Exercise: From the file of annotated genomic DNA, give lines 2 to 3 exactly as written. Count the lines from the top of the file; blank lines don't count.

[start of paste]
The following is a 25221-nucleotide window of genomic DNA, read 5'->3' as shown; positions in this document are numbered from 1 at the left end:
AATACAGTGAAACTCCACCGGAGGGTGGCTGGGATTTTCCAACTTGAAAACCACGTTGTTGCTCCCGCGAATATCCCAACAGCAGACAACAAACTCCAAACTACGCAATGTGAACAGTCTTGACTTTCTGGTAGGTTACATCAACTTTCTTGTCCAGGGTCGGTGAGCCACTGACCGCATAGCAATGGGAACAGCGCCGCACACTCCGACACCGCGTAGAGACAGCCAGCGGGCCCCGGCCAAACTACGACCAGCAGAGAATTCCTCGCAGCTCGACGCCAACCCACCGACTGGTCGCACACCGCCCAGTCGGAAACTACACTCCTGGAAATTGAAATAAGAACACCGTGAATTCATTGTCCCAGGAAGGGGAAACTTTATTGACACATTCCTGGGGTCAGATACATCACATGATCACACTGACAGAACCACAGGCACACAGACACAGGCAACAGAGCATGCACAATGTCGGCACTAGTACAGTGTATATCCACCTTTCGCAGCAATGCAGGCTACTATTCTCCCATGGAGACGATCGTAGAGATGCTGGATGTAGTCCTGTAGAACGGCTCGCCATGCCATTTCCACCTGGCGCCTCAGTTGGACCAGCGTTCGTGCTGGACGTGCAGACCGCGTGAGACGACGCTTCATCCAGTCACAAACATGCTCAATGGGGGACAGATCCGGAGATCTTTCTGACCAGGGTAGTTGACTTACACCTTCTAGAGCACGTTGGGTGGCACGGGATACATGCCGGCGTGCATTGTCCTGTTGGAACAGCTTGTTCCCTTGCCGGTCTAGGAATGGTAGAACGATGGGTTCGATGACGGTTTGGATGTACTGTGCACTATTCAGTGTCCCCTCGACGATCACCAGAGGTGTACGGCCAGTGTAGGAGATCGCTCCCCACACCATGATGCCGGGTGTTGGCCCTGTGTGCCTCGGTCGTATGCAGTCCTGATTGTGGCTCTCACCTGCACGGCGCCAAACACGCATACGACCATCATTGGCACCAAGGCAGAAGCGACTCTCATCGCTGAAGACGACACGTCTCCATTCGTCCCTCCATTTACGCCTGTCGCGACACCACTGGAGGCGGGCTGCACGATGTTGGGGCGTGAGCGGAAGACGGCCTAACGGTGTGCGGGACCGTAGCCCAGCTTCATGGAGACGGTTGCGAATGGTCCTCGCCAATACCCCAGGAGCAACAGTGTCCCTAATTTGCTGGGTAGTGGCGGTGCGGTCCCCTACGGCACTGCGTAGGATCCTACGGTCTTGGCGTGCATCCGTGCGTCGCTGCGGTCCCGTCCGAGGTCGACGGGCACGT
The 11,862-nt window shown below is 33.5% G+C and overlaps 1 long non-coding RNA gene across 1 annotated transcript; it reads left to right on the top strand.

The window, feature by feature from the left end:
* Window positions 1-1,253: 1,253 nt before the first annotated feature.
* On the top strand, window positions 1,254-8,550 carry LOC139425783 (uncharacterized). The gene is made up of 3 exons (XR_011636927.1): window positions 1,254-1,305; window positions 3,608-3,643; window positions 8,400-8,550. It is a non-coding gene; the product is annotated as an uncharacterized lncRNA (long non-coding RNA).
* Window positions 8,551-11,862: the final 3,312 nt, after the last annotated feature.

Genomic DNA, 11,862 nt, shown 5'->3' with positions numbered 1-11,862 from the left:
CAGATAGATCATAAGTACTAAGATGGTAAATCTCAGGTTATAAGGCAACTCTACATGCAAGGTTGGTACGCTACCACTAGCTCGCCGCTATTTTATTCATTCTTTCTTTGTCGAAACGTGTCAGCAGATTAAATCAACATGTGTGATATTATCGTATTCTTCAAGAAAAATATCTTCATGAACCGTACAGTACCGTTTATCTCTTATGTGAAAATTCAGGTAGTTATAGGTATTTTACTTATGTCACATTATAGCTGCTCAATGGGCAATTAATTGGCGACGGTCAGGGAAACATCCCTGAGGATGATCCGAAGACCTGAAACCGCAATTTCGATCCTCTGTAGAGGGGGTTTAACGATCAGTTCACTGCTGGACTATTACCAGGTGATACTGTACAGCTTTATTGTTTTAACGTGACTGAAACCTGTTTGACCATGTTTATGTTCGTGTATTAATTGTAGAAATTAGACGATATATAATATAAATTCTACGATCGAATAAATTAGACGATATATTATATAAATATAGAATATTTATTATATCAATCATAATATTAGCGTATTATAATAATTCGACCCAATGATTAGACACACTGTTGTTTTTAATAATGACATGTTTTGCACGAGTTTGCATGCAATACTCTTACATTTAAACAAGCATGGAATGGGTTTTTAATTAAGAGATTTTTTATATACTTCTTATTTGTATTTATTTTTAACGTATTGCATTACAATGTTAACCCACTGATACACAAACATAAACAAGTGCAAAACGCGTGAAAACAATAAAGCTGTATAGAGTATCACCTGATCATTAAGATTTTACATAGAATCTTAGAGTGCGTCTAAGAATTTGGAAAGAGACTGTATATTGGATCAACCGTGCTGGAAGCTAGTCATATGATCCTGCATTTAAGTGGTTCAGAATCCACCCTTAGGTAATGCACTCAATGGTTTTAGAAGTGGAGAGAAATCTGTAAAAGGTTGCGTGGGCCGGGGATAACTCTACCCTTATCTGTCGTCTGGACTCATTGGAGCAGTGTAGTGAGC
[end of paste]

AATACAGTGAAACTCCACCGGAGGGTGGCTGGGATTTTCCAACTTGAAAACCACGTTGTTGCTCCCGCGAATATCCCAACAGCAGACAACAAACTCCAAACTACGCAATGTGAACAGTCTTGACTTTCTGGTAGGTTACATCAACTTTCTTGTCCAGGGTCGGTGAGCCACTGACCGCATAGCAATGGGAACAGCGCCGCACACTCCGACACCGCGTAGAGACAGCCAGCGGGCCCCGGCCAAACTACGACCAGCAGAGAATTCCTCGCAGCTCGACGCCAACCCACCGACTGGTCGCACACCGCCCAGTCGGAAACTACACTCCTGGAAATTGAAATAAGAACACCGTGAATTCATTGTCCCAGGAAGGGGAAACTTTATTGACACATTCCTGGGGTCAGATACATCACATGATCACACTGACAGAACCACAGGCACACAGACACAGGCAACAGAGCATGCACAATGTCGGCACTAGTACAGTGTATATCCACCTTTCGCAGCAATGCAGGCTACTATTCTCCCATGGAGACGATCGTAGAGATGCTGGATGTAGTCCTGTAGAACGGCTCGCCATGCCATTTCCACCTGGCGCCTCAGTTGGACCAGCGTTCGTGCTGGACGTGCAGACCGCGTGAGACGACGCTTCATCCAGTCACAAACATGCTCAATGGGGGACAGATCCGGAGATCTTTCTGACCAGGGTAGTTGACTTACACCTTCTAGAGCACGTTGGGTGGCACGGGATACATGCCGGCGTGCATTGTCCTGTTGGAACAGCTTGTTCCCTTGCCGGTCTAGGAATGGTAGAACGATGGGTTCGATGACGGTTTGGATGTACTGTGCACTATTCAGTGTCCCCTCGACGATCACCAGAGGTGTACGGCCAGTGTAGGAGATCGCTCCCCACACCATGATGCCGGGTGTTGGCCCTGTGTGCCTCGGTCGTATGCAGTCCTGATTGTGGCTCTCACCTGCACGGCGCCAAACACGCATACGACCATCATTGGCACCAAGGCAGAAGCGACTCTCATCGCTGAAGACGACACGTCTCCATTCGTCCCTCCATTTACGCCTGTCGCGACACCACTGGAGGCGGGCTGCACGATGTTGGGGCGTGAGCGGAAGACGGCCTAACGGTGTGCGGGACCGTAGCCCAGCTTCATGGAGACGGTTGCGAATGGTCCTCGCCAATACCCCAGGAGCAACAGTGTCCCTAATTTGCTGGGTAGTGGCGGTGCGGTCCCCTACGGCACTGCGTAGGATCCTACGGTCTTGGCGTGCATCCGTGCGTCGCTGCGGTCCCGTCCGAGGTCGACGGGCACGT
The 11,862-nt window shown below is 33.5% G+C and overlaps 1 long non-coding RNA gene across 1 annotated transcript; it reads left to right on the top strand.